Western New Jersey

Students get first-hand accounts of the horrors of heroin

"It's a real life, right-in-their-face experience"

WASHINGTON TOWNSHIP, N.J. - At Warren Hills High School, the Health and Physical Education Department is taking an unfamiliar approach to an all too familiar problem.

"I'm in recovery, almost four years," says Amanda Bridge to a classroom full of seniors.

Students are learning first-hand about the dangers of addiction.

"They're usually kind of shocked, especially when I pull out the mug shot," said Bridge.

Bridge shared her story of addiction to prescription pain pills and heroin on Friday, part of the school's new program #NotEvenOnce.

"It's a real life, right in their face, kind of experience," said Elise Tooker, Health and P.E. teacher at Warren Hills.

The program is a partnership between the school district and the Washington Township Police Department.

It's broken up into three sessions where officers talk to students about the growing opioid crisis facing the nation and their community.

"It's one last little push there before they do graduate," said Sgt. Christopher Jones with the Washington Township Police Department.

In addition to the hands-on lessons with the police officers, students hear from guest speakers like Bridge and Helen Carey, a mother who lost her Warren Hills High School son to a heroin overdose four years ago.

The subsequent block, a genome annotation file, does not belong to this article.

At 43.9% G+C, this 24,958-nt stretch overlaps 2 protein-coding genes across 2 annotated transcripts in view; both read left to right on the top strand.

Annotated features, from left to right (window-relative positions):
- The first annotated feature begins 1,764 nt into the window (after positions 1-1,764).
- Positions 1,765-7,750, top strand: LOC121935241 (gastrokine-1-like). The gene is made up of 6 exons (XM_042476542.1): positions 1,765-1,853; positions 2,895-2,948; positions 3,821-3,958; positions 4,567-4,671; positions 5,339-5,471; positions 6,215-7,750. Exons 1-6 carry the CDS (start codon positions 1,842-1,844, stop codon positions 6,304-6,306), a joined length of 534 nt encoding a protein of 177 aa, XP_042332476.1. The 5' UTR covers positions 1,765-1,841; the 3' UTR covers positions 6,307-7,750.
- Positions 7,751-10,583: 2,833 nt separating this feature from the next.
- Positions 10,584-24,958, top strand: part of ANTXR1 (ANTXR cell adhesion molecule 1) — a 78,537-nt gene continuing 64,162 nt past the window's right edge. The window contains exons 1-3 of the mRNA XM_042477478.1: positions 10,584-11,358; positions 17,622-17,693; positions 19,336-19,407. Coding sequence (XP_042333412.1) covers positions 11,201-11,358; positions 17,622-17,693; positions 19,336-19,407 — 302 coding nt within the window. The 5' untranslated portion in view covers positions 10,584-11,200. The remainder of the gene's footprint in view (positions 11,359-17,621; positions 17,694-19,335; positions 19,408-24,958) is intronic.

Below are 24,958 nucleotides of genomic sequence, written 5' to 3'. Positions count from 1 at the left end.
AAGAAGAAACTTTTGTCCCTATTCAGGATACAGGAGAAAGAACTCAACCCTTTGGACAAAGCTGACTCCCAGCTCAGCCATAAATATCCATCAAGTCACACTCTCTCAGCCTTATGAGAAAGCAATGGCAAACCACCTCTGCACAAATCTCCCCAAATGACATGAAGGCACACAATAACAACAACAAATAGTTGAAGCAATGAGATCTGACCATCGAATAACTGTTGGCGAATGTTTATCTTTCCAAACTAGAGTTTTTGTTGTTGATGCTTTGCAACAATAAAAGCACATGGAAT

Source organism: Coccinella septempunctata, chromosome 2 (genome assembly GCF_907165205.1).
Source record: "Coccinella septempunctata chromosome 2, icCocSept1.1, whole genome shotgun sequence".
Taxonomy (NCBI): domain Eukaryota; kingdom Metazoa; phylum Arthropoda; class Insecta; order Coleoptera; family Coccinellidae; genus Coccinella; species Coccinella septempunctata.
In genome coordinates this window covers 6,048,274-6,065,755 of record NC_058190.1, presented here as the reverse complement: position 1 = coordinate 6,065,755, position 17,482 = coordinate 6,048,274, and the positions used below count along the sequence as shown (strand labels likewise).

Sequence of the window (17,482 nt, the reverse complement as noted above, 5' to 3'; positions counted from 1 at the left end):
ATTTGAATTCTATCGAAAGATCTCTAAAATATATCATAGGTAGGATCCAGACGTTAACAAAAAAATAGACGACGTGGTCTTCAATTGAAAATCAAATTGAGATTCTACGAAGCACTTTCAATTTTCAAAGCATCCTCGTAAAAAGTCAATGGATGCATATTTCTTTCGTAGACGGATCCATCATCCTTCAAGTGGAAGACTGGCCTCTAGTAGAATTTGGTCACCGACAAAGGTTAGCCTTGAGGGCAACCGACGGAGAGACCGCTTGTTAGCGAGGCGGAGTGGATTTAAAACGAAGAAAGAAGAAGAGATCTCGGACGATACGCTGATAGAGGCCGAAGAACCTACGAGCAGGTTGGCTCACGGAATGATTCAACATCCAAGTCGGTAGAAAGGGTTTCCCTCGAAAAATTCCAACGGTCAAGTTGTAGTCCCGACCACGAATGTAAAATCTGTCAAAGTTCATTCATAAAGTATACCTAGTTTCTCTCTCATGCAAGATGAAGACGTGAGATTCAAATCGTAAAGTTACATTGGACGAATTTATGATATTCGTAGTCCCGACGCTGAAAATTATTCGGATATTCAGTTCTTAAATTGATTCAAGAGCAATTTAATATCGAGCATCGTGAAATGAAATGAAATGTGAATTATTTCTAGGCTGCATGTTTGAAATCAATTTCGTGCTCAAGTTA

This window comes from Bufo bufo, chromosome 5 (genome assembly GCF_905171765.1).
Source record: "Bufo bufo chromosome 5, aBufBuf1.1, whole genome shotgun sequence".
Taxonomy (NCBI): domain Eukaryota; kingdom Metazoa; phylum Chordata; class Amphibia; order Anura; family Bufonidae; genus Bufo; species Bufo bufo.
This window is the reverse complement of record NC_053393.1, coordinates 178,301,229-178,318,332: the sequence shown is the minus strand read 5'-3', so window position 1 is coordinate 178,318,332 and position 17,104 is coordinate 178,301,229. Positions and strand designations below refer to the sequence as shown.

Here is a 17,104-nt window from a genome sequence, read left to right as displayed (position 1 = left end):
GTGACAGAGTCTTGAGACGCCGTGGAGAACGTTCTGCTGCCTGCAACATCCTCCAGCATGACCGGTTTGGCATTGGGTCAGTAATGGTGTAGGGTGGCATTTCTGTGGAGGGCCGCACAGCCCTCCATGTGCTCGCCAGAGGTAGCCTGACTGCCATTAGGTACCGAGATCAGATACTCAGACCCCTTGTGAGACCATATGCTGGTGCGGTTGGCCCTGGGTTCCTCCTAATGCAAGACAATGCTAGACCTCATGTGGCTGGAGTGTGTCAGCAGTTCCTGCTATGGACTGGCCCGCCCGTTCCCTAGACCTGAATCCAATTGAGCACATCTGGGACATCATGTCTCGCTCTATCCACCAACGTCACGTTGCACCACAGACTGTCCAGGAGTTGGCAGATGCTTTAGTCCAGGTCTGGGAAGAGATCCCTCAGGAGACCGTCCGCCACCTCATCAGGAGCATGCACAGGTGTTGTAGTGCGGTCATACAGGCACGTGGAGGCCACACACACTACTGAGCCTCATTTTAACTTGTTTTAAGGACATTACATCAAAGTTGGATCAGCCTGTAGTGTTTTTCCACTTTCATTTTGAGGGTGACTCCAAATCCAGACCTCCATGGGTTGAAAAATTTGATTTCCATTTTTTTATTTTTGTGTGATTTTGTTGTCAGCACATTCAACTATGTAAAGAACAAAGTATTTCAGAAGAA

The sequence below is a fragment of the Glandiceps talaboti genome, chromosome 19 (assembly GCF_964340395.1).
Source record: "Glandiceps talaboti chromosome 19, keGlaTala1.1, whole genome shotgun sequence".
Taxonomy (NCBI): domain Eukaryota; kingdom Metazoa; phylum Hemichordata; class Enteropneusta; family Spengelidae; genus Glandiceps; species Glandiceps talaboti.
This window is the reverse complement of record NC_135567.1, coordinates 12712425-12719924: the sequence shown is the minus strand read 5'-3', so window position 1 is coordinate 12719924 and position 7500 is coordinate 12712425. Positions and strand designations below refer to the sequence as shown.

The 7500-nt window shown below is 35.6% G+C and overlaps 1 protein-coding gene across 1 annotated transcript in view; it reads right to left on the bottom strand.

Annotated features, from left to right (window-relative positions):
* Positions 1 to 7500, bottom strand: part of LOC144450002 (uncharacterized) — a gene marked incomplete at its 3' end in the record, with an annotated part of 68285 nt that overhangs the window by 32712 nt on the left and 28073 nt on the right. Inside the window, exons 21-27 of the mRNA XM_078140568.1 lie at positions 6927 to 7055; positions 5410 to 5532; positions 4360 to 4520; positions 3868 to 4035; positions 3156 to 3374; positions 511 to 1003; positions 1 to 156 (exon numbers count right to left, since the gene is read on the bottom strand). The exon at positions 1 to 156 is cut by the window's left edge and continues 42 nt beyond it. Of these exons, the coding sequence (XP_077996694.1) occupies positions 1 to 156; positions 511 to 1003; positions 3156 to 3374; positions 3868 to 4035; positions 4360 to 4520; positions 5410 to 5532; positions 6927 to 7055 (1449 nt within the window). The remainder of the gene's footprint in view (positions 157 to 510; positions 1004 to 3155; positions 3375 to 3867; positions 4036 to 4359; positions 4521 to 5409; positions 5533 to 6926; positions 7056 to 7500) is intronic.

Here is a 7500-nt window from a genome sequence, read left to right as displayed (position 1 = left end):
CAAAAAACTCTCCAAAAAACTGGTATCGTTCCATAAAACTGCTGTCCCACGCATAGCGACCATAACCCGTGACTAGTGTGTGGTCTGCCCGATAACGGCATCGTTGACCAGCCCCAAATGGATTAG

"The ambulance started to back out and then all of a sudden it stopped and I started beating on the dash board, “please don't take my son, please don't take my son, take me, take me I've had a full life but please don't take my son," said Carey.

It's a lesson straight from the source, with the goal of getting to students' minds and hearts before it’s too late.

"With heroin and opioids, the “one time” can change your life, the “one time” can cost you your life," said Carey.

Police and school staff members say the goal is to eventually implement the program into the younger grade levels.

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